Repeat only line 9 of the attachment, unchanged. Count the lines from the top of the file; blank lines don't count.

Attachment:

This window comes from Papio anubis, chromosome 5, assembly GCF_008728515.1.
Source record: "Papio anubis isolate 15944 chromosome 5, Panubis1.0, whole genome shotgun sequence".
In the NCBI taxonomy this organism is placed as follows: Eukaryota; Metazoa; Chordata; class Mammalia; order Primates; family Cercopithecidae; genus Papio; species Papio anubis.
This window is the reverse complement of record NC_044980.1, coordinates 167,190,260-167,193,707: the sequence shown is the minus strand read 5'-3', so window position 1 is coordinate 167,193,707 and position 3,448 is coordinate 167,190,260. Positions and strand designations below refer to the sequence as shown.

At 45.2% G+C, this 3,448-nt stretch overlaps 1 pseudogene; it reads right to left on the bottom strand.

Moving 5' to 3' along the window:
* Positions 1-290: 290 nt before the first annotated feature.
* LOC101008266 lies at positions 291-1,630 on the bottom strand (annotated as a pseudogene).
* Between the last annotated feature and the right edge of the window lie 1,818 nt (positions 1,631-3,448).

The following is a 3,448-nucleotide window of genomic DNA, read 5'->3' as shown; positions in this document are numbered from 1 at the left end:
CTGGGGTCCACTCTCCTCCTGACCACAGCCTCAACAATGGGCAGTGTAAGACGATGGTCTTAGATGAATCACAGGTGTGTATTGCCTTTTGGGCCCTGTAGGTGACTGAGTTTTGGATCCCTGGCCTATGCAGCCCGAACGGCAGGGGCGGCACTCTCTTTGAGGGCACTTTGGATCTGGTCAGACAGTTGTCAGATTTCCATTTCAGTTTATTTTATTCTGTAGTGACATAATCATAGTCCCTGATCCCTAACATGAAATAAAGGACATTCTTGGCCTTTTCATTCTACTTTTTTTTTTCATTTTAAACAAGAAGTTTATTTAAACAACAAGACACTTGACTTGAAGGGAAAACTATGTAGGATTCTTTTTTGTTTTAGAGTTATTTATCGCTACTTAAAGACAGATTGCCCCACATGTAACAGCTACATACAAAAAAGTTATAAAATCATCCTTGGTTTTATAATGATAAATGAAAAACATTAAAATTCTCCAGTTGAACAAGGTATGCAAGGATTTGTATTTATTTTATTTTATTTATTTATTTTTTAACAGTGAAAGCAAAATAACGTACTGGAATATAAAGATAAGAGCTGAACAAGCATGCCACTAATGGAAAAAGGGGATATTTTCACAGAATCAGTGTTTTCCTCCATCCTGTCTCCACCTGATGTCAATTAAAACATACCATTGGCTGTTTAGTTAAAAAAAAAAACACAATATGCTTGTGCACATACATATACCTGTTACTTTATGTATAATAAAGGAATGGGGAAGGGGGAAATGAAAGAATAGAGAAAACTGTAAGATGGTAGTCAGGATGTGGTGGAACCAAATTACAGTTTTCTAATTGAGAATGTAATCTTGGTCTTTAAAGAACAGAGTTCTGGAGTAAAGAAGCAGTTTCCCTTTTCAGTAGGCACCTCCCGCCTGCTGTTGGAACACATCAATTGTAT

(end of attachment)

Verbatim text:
* Between the last annotated feature and the right edge of the window lie 1,818 nt (positions 1,631-3,448).